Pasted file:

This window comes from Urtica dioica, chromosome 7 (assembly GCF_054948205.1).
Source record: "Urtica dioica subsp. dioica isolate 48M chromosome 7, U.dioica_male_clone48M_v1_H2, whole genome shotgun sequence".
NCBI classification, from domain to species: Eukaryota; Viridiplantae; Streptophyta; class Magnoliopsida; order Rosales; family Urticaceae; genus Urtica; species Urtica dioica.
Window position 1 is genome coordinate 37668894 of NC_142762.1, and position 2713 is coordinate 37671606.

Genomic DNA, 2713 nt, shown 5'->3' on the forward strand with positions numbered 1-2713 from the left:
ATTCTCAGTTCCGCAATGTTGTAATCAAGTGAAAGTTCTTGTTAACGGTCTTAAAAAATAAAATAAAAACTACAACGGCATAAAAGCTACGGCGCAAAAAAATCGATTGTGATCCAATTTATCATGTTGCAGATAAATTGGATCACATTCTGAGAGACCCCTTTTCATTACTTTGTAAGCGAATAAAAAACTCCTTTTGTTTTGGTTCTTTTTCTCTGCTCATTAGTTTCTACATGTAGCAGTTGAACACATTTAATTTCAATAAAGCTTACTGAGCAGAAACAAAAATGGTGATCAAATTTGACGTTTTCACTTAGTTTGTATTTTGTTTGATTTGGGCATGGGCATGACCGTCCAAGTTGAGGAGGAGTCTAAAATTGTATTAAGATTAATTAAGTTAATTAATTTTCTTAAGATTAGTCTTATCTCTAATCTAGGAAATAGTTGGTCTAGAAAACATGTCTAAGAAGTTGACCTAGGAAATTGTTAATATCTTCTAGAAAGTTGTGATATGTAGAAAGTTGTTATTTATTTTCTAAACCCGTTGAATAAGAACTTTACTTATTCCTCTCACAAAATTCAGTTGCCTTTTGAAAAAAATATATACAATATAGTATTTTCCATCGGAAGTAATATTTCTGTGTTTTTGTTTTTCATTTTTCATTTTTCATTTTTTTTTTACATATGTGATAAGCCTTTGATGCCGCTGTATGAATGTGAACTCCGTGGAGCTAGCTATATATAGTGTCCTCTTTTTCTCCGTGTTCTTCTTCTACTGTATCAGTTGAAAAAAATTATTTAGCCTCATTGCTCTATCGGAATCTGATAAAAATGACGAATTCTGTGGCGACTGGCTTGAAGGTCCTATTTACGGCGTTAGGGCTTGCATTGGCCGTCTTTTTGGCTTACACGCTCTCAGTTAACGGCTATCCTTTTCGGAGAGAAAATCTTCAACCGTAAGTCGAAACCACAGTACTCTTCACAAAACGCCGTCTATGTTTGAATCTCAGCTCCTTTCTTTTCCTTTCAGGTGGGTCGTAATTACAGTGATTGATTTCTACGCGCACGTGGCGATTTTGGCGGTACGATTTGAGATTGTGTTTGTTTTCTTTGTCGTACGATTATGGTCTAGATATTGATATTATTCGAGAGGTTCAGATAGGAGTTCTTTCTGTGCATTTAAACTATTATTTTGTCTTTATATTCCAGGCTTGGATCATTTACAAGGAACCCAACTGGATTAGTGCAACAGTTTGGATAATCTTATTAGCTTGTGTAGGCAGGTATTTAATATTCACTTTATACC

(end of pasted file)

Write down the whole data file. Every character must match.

This window comes from Urtica dioica, chromosome 7 (assembly GCF_054948205.1).
Source record: "Urtica dioica subsp. dioica isolate 48M chromosome 7, U.dioica_male_clone48M_v1_H2, whole genome shotgun sequence".
NCBI classification, from domain to species: Eukaryota; Viridiplantae; Streptophyta; class Magnoliopsida; order Rosales; family Urticaceae; genus Urtica; species Urtica dioica.
Window position 1 is genome coordinate 37668894 of NC_142762.1, and position 2713 is coordinate 37671606.

Genomic DNA, 2713 nt, shown 5'->3' on the forward strand with positions numbered 1-2713 from the left:
ATTCTCAGTTCCGCAATGTTGTAATCAAGTGAAAGTTCTTGTTAACGGTCTTAAAAAATAAAATAAAAACTACAACGGCATAAAAGCTACGGCGCAAAAAAATCGATTGTGATCCAATTTATCATGTTGCAGATAAATTGGATCACATTCTGAGAGACCCCTTTTCATTACTTTGTAAGCGAATAAAAAACTCCTTTTGTTTTGGTTCTTTTTCTCTGCTCATTAGTTTCTACATGTAGCAGTTGAACACATTTAATTTCAATAAAGCTTACTGAGCAGAAACAAAAATGGTGATCAAATTTGACGTTTTCACTTAGTTTGTATTTTGTTTGATTTGGGCATGGGCATGACCGTCCAAGTTGAGGAGGAGTCTAAAATTGTATTAAGATTAATTAAGTTAATTAATTTTCTTAAGATTAGTCTTATCTCTAATCTAGGAAATAGTTGGTCTAGAAAACATGTCTAAGAAGTTGACCTAGGAAATTGTTAATATCTTCTAGAAAGTTGTGATATGTAGAAAGTTGTTATTTATTTTCTAAACCCGTTGAATAAGAACTTTACTTATTCCTCTCACAAAATTCAGTTGCCTTTTGAAAAAAATATATACAATATAGTATTTTCCATCGGAAGTAATATTTCTGTGTTTTTGTTTTTCATTTTTCATTTTTCATTTTTTTTTTACATATGTGATAAGCCTTTGATGCCGCTGTATGAATGTGAACTCCGTGGAGCTAGCTATATATAGTGTCCTCTTTTTCTCCGTGTTCTTCTTCTACTGTATCAGTTGAAAAAAATTATTTAGCCTCATTGCTCTATCGGAATCTGATAAAAATGACGAATTCTGTGGCGACTGGCTTGAAGGTCCTATTTACGGCGTTAGGGCTTGCATTGGCCGTCTTTTTGGCTTACACGCTCTCAGTTAACGGCTATCCTTTTCGGAGAGAAAATCTTCAACCGTAAGTCGAAACCACAGTACTCTTCACAAAACGCCGTCTATGTTTGAATCTCAGCTCCTTTCTTTTCCTTTCAGGTGGGTCGTAATTACAGTGATTGATTTCTACGCGCACGTGGCGATTTTGGCGGTACGATTTGAGATTGTGTTTGTTTTCTTTGTCGTACGATTATGGTCTAGATATTGATATTATTCGAGAGGTTCAGATAGGAGTTCTTTCTGTGCATTTAAACTATTATTTTGTCTTTATATTCCAGGCTTGGATCATTTACAAGGAACCCAACTGGATTAGTGCAACAGTTTGGATAATCTTATTAGCTTGTGTAGGCAGGTATTTAATATTCACTTTATACC